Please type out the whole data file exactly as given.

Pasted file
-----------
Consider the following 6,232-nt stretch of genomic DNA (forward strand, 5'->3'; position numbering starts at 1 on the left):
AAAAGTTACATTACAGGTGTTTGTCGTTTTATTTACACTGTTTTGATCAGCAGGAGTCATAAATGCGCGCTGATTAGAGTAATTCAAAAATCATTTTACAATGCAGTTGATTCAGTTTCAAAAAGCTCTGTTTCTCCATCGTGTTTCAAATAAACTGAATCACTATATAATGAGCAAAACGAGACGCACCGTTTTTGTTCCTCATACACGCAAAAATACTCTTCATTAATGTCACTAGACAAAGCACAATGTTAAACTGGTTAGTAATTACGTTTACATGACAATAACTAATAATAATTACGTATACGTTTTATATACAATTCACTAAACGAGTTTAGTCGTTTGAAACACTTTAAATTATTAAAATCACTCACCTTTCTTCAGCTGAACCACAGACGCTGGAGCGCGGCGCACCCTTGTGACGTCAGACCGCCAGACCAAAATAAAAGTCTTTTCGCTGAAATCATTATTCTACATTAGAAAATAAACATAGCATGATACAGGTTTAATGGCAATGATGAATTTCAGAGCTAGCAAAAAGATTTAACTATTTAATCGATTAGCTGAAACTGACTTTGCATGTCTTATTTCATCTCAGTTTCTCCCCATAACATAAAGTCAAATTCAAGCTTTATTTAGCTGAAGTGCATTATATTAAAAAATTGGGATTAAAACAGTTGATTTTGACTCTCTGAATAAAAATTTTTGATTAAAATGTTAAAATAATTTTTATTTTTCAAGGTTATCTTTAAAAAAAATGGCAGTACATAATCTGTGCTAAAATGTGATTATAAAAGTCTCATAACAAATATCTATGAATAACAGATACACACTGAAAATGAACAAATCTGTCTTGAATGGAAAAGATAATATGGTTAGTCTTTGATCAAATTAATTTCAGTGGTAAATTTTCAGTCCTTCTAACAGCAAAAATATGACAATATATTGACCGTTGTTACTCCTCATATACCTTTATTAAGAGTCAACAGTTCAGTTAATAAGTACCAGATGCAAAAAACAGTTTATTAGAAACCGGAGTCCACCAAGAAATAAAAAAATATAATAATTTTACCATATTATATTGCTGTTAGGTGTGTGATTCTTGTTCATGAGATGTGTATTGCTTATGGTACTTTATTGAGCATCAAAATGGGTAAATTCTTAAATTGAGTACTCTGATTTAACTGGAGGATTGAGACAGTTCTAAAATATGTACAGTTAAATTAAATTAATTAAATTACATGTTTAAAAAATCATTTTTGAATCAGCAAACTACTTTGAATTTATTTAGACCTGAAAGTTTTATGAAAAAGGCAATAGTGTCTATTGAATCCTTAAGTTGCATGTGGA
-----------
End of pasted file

Consider the following 6,232-nt stretch of genomic DNA (forward strand, 5'->3'; position numbering starts at 1 on the left):
AAAAGTTACATTACAGGTGTTTGTCGTTTTATTTACACTGTTTTGATCAGCAGGAGTCATAAATGCGCGCTGATTAGAGTAATTCAAAAATCATTTTACAATGCAGTTGATTCAGTTTCAAAAAGCTCTGTTTCTCCATCGTGTTTCAAATAAACTGAATCACTATATAATGAGCAAAACGAGACGCACCGTTTTTGTTCCTCATACACGCAAAAATACTCTTCATTAATGTCACTAGACAAAGCACAATGTTAAACTGGTTAGTAATTACGTTTACATGACAATAACTAATAATAATTACGTATACGTTTTATATACAATTCACTAAACGAGTTTAGTCGTTTGAAACACTTTAAATTATTAAAATCACTCACCTTTCTTCAGCTGAACCACAGACGCTGGAGCGCGGCGCACCCTTGTGACGTCAGACCGCCAGACCAAAATAAAAGTCTTTTCGCTGAAATCATTATTCTACATTAGAAAATAAACATAGCATGATACAGGTTTAATGGCAATGATGAATTTCAGAGCTAGCAAAAAGATTTAACTATTTAATCGATTAGCTGAAACTGACTTTGCATGTCTTATTTCATCTCAGTTTCTCCCCATAACATAAAGTCAAATTCAAGCTTTATTTAGCTGAAGTGCATTATATTAAAAAATTGGGATTAAAACAGTTGATTTTGACTCTCTGAATAAAAATTTTTGATTAAAATGTTAAAATAATTTTTATTTTTCAAGGTTATCTTTAAAAAAAATGGCAGTACATAATCTGTGCTAAAATGTGATTATAAAAGTCTCATAACAAATATCTATGAATAACAGATACACACTGAAAATGAACAAATCTGTCTTGAATGGAAAAGATAATATGGTTAGTCTTTGATCAAATTAATTTCAGTGGTAAATTTTCAGTCCTTCTAACAGCAAAAATATGACAATATATTGACCGTTGTTACTCCTCATATACCTTTATTAAGAGTCAACAGTTCAGTTAATAAGTACCAGATGCAAAAAACAGTTTATTAGAAACCGGAGTCCACCAAGAAATAAAAAAATATAATAATTTTACCATATTATATTGCTGTTAGGTGTGTGATTCTTGTTCATGAGATGTGTATTGCTTATGGTACTTTATTGAGCATCAAAATGGGTAAATTCTTAAATTGAGTACTCTGATTTAACTGGAGGATTGAGACAGTTCTAAAATATGTACAGTTAAATTAAATTAATTAAATTACATGTTTAAAAAATCATTTTTGAATCAGCAAACTACTTTGAATTTATTTAGACCTGAAAGTTTTATGAAAAAGGCAATAGTGTCTATTGAATCCTTAAGTTGCATGTGGA